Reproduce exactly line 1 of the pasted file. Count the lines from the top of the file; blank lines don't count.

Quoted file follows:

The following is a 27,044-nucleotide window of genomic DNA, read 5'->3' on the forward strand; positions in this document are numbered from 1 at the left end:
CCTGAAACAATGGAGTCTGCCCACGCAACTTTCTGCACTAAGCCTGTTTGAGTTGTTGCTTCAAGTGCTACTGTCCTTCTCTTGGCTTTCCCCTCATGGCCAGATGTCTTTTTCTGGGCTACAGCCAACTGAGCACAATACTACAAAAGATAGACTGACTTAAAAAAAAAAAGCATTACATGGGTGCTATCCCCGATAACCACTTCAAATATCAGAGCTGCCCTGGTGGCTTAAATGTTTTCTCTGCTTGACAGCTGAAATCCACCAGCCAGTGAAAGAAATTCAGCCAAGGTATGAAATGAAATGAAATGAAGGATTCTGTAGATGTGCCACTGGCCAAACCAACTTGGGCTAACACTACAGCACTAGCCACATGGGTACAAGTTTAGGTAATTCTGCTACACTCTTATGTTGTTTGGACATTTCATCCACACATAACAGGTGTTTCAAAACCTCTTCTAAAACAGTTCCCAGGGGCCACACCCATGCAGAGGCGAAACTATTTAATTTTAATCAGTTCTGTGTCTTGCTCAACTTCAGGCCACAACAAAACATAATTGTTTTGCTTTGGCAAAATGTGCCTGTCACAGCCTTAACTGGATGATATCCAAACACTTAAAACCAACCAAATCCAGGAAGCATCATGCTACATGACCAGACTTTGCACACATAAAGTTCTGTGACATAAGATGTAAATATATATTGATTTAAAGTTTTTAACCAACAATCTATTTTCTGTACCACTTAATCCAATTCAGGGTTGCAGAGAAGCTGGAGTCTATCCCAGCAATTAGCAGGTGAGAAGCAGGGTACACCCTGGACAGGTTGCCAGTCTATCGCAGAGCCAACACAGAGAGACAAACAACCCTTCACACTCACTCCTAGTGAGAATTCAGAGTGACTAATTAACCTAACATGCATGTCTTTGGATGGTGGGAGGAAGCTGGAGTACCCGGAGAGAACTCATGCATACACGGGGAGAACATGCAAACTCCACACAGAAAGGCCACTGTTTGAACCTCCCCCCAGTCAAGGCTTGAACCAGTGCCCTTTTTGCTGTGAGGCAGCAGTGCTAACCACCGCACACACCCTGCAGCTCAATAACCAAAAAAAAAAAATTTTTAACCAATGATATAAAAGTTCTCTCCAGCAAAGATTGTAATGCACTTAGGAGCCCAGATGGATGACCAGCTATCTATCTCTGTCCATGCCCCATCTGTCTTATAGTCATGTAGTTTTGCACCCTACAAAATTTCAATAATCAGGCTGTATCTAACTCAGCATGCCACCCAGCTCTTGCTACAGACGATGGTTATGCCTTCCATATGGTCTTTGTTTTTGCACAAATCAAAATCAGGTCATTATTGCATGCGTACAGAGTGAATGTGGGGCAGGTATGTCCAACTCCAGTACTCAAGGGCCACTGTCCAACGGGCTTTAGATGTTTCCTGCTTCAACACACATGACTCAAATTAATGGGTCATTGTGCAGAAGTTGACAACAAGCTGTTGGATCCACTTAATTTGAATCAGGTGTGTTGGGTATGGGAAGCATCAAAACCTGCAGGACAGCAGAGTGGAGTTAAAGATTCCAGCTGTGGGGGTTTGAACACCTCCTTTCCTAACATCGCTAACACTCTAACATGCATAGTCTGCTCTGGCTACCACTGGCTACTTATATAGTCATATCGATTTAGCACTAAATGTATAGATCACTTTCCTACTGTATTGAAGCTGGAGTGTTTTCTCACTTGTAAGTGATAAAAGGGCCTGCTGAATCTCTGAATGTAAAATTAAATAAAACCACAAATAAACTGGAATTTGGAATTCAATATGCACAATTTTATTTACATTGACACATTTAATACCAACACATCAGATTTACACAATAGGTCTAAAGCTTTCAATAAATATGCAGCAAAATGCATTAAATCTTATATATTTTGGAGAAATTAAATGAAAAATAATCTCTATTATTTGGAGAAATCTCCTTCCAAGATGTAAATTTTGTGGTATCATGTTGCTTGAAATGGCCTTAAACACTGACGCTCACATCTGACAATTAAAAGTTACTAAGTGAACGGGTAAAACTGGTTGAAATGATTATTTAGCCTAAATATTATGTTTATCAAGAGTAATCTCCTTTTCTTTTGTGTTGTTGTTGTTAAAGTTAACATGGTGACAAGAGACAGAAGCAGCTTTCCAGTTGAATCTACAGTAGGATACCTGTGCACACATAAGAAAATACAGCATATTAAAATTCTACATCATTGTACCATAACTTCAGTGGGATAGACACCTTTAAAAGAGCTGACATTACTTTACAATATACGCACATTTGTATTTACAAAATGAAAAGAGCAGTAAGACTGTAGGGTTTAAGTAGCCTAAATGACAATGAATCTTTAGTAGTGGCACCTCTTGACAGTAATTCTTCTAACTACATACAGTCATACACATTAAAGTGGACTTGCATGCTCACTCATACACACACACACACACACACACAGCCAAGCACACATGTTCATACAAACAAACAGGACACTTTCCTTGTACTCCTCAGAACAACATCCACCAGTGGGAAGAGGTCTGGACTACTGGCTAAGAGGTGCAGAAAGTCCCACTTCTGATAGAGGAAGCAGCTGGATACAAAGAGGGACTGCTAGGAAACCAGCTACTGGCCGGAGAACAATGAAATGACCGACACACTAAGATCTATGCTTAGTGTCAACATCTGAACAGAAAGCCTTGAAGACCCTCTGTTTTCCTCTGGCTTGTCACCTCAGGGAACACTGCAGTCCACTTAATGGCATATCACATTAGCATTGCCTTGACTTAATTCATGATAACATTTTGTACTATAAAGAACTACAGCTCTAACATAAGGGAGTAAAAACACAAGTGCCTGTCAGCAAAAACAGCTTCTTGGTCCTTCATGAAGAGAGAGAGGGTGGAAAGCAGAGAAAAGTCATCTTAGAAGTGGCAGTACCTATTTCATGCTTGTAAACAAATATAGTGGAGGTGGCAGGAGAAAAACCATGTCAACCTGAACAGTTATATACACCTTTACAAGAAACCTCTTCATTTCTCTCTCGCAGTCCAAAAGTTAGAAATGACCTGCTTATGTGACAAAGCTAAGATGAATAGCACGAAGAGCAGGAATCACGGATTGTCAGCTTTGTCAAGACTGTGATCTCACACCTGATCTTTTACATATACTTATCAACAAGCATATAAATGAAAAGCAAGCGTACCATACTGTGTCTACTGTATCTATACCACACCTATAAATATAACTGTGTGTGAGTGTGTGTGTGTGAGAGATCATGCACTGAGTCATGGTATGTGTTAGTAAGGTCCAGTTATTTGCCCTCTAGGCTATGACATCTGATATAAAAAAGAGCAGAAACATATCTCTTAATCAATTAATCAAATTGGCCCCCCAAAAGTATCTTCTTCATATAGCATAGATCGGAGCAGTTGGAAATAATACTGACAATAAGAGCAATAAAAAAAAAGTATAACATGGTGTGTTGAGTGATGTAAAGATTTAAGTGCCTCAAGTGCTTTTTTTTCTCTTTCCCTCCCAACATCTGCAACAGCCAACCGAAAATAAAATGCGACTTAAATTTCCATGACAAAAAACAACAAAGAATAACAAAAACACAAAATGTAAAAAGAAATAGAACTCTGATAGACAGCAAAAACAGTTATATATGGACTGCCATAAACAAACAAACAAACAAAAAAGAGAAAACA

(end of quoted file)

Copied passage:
The following is a 27,044-nucleotide window of genomic DNA, read 5'->3' on the forward strand; positions in this document are numbered from 1 at the left end: